Jos Riot And ‘The Dead Man’s footsteps’

by Ephraim Adinlofu

I coined the title of this article from Peter James‘s novel, “THE DEAD MAN’S FOOTSTEPS”, which was first published in 2008. I’d just bought the novel but yet to read it, so, the content of this write-up is not, in anyway, a review of the novel. The title however seems to capture the conclusion to reflections of my thoughts on a recurring national dilemma: violent rioting. This phenomenon has become a fun house in Nigeria and is often callously executed with deep-seated hatred, crammed with religious, tribal, ethnic and regional colourations. It is therefore paramount to put it in its proper historical perspective for further deductions to be made, and perhaps analysed by other writers. For now, let me deal with the facts.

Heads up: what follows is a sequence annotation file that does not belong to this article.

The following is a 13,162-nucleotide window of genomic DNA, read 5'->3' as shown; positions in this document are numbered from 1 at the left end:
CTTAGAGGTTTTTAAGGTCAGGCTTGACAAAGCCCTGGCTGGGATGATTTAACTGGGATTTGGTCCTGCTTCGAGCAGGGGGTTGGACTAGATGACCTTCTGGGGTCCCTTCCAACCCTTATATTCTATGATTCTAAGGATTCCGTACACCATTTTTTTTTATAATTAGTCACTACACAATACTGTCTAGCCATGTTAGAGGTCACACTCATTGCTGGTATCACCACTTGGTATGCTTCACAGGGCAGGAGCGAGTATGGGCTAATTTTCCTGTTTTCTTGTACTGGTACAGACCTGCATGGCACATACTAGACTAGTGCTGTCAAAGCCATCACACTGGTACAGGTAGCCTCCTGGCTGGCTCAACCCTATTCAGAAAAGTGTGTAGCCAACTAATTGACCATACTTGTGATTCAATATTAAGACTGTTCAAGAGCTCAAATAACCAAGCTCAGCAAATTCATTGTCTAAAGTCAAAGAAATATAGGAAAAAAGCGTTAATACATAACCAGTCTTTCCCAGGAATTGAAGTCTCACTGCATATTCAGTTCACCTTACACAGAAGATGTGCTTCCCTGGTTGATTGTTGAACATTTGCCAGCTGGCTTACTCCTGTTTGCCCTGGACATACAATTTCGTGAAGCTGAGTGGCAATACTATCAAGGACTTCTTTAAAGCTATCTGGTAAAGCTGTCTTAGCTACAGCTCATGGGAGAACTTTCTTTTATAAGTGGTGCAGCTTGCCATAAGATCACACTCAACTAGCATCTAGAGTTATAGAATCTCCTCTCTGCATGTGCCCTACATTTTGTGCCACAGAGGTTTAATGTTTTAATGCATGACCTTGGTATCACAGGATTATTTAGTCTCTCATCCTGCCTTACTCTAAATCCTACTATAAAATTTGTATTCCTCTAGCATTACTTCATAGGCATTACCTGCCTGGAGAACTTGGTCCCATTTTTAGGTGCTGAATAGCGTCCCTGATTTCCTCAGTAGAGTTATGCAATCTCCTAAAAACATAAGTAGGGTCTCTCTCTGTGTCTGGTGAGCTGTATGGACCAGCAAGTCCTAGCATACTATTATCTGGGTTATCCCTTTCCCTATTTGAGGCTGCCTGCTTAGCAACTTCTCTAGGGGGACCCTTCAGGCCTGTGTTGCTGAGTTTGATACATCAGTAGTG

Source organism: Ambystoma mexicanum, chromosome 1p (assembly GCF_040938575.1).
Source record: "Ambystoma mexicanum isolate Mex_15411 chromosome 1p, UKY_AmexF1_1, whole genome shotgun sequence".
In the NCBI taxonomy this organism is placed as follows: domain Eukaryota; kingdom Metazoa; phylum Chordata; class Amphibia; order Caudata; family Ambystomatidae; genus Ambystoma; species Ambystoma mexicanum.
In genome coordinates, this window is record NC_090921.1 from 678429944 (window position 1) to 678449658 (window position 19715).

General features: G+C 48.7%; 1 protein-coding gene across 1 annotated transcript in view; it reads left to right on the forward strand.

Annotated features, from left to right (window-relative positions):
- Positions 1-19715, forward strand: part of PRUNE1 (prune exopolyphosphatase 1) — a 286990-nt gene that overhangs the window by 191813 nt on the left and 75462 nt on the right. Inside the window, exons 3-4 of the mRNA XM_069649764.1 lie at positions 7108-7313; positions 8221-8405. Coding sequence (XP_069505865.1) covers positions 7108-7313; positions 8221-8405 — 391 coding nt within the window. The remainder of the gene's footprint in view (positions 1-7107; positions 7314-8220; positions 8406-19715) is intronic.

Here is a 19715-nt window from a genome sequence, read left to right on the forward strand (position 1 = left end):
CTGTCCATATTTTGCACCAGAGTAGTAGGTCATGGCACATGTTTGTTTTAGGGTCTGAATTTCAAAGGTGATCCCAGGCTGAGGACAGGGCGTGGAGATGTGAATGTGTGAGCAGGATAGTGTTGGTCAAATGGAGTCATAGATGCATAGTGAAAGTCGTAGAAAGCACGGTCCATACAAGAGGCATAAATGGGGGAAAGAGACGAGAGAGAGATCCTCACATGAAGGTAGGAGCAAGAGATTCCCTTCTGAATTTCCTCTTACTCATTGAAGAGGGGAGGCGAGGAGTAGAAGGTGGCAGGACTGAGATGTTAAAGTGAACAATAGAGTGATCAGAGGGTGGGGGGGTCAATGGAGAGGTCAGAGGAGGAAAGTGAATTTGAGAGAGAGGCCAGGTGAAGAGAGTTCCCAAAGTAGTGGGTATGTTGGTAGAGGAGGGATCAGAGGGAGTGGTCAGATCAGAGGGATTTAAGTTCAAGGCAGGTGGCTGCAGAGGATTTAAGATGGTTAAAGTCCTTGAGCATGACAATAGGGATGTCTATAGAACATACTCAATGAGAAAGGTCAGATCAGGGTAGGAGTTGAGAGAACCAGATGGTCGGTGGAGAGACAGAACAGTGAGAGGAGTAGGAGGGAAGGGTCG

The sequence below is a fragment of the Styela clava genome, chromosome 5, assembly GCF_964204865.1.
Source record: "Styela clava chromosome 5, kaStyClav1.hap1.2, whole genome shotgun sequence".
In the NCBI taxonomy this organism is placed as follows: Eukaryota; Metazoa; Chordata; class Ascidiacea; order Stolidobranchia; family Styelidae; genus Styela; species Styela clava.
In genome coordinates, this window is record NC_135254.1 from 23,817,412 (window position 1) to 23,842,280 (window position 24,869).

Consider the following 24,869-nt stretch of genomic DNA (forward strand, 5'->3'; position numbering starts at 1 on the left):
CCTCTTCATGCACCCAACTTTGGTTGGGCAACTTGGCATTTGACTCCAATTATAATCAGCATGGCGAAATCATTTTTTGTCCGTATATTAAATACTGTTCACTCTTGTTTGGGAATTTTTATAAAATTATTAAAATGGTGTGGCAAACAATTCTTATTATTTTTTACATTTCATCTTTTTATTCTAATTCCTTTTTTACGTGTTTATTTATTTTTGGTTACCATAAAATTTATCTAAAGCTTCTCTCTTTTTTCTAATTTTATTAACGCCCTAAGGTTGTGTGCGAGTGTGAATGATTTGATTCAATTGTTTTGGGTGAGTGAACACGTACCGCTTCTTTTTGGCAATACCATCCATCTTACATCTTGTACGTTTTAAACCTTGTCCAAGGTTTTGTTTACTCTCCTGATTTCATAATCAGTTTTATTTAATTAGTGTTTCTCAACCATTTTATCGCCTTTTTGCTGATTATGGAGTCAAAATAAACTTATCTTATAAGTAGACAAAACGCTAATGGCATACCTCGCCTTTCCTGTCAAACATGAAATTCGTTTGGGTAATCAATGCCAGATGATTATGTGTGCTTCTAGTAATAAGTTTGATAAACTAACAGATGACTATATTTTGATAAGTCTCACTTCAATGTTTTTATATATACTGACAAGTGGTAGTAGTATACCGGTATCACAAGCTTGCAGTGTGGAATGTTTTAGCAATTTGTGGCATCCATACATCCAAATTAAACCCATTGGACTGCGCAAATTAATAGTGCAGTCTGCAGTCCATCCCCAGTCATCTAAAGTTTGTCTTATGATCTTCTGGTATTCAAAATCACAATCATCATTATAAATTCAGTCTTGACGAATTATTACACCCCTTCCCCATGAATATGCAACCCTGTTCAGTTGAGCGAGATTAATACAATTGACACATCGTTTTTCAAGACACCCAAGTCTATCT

Jos, my beautiful JOS, is one city I would have loved to settle if and when I’d finally decided to return home to die in peace, but for these distractions called riots. With its serene and seemingly subtle English weather, excellent rocky topography, overly nice indigenes and a good tourist attraction, it ought not to be a city of violence. But on the 28th of November 2008, an orgy of violence erupted which did not come to some of us who schooled in that environment as a surprise. What gave me goose pimples was the inability of the various security agencies to nip the riot in the bud bearing in mind the antecedents of the locale.